Cybersecurity threats have become a grim reality for businesses today. Due to wide-scale digitisation efforts, companies now store customers' personal and financial information making their systems prime targets for cybercriminals to breach. These kinds of data can easily be sold on the black market. Their rising prices make cyberattacks quite profitable.
Companies are also subject to other types of attacks such as ransomware and extortion. Unlike ordinary users, they are the ones likely to spend and pay the ransom in order to avoid downtime or recover critical work products. The FBI estimates an average of 4,000 ransomware attacks daily since 2016.
Many of these threats are automated. Malware like Mirai and Reaper have hijacked hundreds of thousands of devices to make them part of botnets capable of carrying out massive distributed denial-of-service (DDoS) attacks on other networks. These malware run using pre-programmed rules that exploit the most common vulnerabilities of network devices.
Companies are now under pressure to cope with these threats. Each stolen record costs companies $148 to deal with. A data breach, even to a company holding a few thousand records, can mean a total loss worth hundreds of thousands of dollars. Falling victim to a DDoS attack could also cost larger enterprises at least $2.5 million in damages or downtime.
IT teams now have their work cut out for them. Most are already feeling the strain of having to implement further digitisation in the workplace including the adoption of new technologies such as cloud computing, Internet-of-Things (IoT), and big data. Managing security is an added responsibility for them. Fortunately, there are also developments in cybersecurity and IT management automation that could help ease the pressure.
Attacks are becoming largely automated forcing security solutions to provide multiple layers of defence. Basic forms of automation in IT management could already greatly help in keeping networks and infrastructure secure.
For example, automated payload deployment and software patching could help keep endpoint software and firmware up-to-date. Outdated software continues to be one of the leading causes of breaches as attackers exploit known vulnerabilities of older software. Patches and updates are designed to plug these holes.
Services that provide basic layers of defence such as Cloud Management Suite (CMS) can be used to automate updates and patching. Automation tools can significant boost IT teams’ efficiency and decrease risks especially if enterprises have hundreds of devices connected to their networks. For instance, CMS automatically scans developer releases for software and firmware updates and deploys them to target machines. IT teams can also remotely administer devices over the cloud. They can even secure IoT devices which have now become fashionable in a number of workplaces.
The use of cloud-based security services can also automate certain security tasks. Security platforms like Akamai and Imperva, for instance, constantly update their rules and blacklists to mitigate emerging threats. Once these services are integrated to their respective networks, companies are immediately protected from both new and known sources of malicious traffic thanks to updated threat databases.
Benefits of automation
Here are some of the common benefits of automation.
Augments IT teams’ capacity. There is a shortage of capable IT talent in the job market right now which forces companies to make do with limited IT team personnel. Automated solutions help IT teams operate more efficiently and effectively by taking over time-consuming tasks. Using cloud-based services also essentially allow companies to outsource their work and expertise requirement, filling the skills gap in case it exists.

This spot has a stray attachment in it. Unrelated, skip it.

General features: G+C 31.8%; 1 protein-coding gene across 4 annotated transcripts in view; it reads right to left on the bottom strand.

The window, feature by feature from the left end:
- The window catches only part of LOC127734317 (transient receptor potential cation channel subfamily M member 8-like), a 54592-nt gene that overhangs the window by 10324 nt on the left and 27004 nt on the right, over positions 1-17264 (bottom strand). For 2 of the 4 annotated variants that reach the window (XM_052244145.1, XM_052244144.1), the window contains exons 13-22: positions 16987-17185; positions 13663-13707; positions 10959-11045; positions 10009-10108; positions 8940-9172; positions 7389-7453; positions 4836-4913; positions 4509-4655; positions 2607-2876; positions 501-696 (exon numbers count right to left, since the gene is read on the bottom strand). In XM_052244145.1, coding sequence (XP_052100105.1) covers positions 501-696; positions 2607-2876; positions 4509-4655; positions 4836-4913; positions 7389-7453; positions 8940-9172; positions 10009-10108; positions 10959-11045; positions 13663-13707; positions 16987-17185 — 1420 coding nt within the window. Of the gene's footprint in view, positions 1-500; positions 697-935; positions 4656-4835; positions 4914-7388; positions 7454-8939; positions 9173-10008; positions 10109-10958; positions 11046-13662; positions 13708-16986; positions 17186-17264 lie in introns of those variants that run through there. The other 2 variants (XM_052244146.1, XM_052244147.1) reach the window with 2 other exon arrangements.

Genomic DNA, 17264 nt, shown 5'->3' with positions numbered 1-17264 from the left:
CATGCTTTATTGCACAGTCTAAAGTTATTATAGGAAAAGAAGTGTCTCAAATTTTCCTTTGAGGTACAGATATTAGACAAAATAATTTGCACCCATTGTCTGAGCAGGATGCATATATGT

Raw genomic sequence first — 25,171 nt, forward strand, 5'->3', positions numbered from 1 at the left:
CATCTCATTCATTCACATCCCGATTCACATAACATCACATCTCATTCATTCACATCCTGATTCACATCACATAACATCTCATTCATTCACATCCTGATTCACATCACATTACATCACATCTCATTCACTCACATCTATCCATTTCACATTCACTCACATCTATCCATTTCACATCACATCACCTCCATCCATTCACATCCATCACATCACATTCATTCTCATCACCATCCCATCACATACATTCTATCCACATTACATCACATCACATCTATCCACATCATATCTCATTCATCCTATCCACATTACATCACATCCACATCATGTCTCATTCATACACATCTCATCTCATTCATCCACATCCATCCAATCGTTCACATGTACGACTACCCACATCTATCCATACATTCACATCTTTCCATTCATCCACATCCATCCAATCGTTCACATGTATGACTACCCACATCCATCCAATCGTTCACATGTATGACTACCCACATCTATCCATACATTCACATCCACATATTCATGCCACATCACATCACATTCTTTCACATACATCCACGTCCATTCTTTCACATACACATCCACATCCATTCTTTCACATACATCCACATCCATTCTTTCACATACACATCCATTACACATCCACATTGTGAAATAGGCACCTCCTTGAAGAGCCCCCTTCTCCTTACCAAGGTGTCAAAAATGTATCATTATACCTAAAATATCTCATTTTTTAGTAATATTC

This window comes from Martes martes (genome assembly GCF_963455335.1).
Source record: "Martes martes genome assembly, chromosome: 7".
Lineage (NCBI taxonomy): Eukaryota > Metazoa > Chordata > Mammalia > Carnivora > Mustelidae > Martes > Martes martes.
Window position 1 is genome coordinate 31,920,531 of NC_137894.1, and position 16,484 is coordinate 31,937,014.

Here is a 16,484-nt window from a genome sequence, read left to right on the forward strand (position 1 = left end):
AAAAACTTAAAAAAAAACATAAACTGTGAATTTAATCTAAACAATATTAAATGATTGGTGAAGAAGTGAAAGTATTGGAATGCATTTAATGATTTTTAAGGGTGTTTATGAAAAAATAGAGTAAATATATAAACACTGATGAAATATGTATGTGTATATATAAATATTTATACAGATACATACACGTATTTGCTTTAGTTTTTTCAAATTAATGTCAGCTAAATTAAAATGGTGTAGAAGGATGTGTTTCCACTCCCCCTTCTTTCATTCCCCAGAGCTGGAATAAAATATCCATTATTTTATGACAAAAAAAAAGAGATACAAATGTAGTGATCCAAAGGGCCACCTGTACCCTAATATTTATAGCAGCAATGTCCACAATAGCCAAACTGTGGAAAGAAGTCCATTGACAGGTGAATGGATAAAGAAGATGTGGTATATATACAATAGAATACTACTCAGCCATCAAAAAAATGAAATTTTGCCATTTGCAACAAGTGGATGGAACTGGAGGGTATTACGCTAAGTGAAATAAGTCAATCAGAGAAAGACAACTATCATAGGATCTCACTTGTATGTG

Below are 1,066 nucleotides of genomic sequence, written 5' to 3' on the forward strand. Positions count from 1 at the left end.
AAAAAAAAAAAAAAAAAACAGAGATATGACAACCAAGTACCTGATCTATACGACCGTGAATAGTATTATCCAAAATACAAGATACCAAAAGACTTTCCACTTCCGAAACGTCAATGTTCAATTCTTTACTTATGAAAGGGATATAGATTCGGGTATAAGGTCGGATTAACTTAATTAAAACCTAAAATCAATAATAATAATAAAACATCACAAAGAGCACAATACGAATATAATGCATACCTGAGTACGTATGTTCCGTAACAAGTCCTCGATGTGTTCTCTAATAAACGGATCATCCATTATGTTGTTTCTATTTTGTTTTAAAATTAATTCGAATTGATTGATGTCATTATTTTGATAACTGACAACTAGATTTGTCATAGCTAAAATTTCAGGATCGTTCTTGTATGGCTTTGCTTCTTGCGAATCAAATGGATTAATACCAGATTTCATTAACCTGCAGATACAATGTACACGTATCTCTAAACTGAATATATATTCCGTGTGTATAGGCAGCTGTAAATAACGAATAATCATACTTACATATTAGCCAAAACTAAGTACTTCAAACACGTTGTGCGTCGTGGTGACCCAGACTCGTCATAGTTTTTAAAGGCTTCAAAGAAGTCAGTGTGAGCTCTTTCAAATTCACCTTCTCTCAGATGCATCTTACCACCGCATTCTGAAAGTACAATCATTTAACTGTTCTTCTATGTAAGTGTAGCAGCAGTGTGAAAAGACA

Allows IT teams to focus on high-value activities. The time saved through these automation efforts could free up IT teams to allocate their energies to monitoring and other threat mitigation and response tasks. Threats could come from various sources including internal lapses so IT teams even have to take on the task of educating fellow staff concerning best practices in security.
Minimises risk of human error. Automation can also help minimise the possibility of injecting human error into security tasks. Phishing emails, which try to trick recipients into clicking links to malware, are among the common ways office networks get compromised. Phishing emails are becoming more sophisticated making manual reviews more challenging. Automated tools could easily weed out such emails from company servers.
Unlike in other areas, security automation is only starting to gain traction meaning there are still kinks that have to be ironed out.
For instance, it is possible for automated solutions to be too stringent. Firewalls might block legitimate traffic and threat detection mechanisms might report back false positives. Such episodes could hamper user experience and productivity.
Tasks such as endpoint management, monitoring, and response could also benefit from orchestration. Many of the available services are currently offered by different providers. Integrations across these services are limited. Having an orchestration layer that could merge these services into customisable workflows would be ideal since companies and organisations typically have their own way of doing things.
Giving IT teams a fighting chance
IT teams must be able to hold their ground against the rampant threats they face. Most threats are now automated, so automating security would give IT teams a fighting chance to cope with these challenges.
While no system is full-proof yet, automation frees IT teams from typical tedious tasks so they can then refocus their energies towards other high-value activities. Having more ways to mitigate risks empowers IT teams to be better guardians of companies’ IT data and resources.
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